The March on Washington by William P. Jones
Jobs, Freedom, and the Forgotten History of Civil Rights

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A broad, less-than-enlightening look at an important historical moment in America that historians have been “too eager to dismiss.”
-Kirkus

Synopsis

“Vivid and moving. . . . [Tells] a story all but lost in most civil rights histories.”—Bill Marvel, Dallas Morning News


It was the final speech of a long day, August 28, 1963, when hundreds of thousands gathered on the Mall for the March on Washington for Jobs and Freedom. In a resounding cadence, Martin Luther King Jr. lifted the crowd when he told of his dream that all Americans would join together to realize the founding ideal of equality. The power of the speech created an enduring symbol of the march and the larger civil rights movement. King’s speech still inspires us fifty years later, but its very power has also narrowed our understanding of the march. In this insightful history, William P. Jones restores the march to its full significance.

The opening speech of the day was delivered by the leader of the march, the great trade unionist A. Philip Randolph, who first called for a march on Washington in 1941 to press for equal opportunity in employment and the armed forces. To the crowd that stretched more than a mile before him, Randolph called for an end to segregation and a living wage for every American. Equal access to accommodations and services would mean little to people, white and black, who could not afford them. Randolph’s egalitarian vision of economic and social citizenship is the strong thread running through the full history of the March on Washington Movement. It was a movement of sustained grassroots organizing, linked locally to women’s groups, unions, and churches across the country. Jones’s fresh, compelling history delivers a new understanding of this emblematic event and the broader civil rights movement it propelled.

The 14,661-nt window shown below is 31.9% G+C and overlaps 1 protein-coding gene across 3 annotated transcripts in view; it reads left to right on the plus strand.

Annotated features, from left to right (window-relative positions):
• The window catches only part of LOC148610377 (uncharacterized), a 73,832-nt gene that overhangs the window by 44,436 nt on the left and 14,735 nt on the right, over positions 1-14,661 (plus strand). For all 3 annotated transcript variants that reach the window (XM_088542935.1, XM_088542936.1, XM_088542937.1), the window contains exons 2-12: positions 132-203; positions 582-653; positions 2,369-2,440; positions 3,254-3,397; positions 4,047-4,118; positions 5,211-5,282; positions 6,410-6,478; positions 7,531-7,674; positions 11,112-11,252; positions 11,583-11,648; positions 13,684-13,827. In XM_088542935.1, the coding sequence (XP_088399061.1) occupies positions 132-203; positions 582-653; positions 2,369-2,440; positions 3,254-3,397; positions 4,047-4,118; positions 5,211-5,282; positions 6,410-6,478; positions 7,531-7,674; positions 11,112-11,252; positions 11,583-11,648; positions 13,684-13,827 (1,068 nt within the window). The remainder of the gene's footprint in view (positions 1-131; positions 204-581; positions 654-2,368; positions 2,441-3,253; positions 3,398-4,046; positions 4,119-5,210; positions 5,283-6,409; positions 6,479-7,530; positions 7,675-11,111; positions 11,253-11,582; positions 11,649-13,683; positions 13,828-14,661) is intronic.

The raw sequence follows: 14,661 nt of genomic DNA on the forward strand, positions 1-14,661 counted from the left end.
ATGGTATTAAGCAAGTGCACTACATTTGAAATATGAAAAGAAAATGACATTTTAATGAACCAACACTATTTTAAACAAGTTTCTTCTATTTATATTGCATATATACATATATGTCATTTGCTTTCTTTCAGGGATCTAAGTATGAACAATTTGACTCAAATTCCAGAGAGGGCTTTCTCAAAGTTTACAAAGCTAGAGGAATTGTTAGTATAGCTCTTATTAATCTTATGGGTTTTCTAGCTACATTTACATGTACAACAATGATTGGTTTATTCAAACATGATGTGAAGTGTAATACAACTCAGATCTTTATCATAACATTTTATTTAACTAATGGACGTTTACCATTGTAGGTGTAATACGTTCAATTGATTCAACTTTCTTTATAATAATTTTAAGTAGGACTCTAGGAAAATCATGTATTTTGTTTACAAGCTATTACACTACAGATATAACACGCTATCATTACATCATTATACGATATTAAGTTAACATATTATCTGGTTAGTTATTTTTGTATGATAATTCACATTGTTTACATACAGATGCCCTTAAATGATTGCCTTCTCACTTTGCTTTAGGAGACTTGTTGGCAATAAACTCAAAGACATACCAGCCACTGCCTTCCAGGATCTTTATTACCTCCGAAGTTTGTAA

About William P. Jones

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William P. Jones, professor of history at the University of Wisconsin, Madison, is a specialist in civil rights and labor history and contributes to The Nation and other publications. He and his family live in Madison, Wisconsin.
 
Published July 29, 2013 by W. W. Norton & Company. 329 pages
Genres: History, Political & Social Sciences. Non-fiction
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Critic reviews for The March on Washington
All: 3 | Positive: 2 | Negative: 1

NY Times

Above average
Reviewed by David J. Garrow on Aug 15 2013

Jones’s most valuable contribution in “The March on Washington” is in detailing the activities of black trade unionists...Anyone who approaches “The March on Washington” anticipating a richly detailed, book-length account of the actual march, however, will be sorely disappointed, for Jones devotes only one chapter out of six to the events of 1963.

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Kirkus

Above average
on Mar 15 2013

A broad, less-than-enlightening look at an important historical moment in America that historians have been “too eager to dismiss.”

Read Full Review of The March on Washington: Jobs... | See more reviews from Kirkus

NY Journal of Books

Good
Reviewed by Karl Wolff on Jul 29 2013

The book will give the reader historical insight into how racial inequality can be confronted and overcome.

Read Full Review of The March on Washington: Jobs... | See more reviews from NY Journal of Books

Reader Rating for The March on Washington
70%

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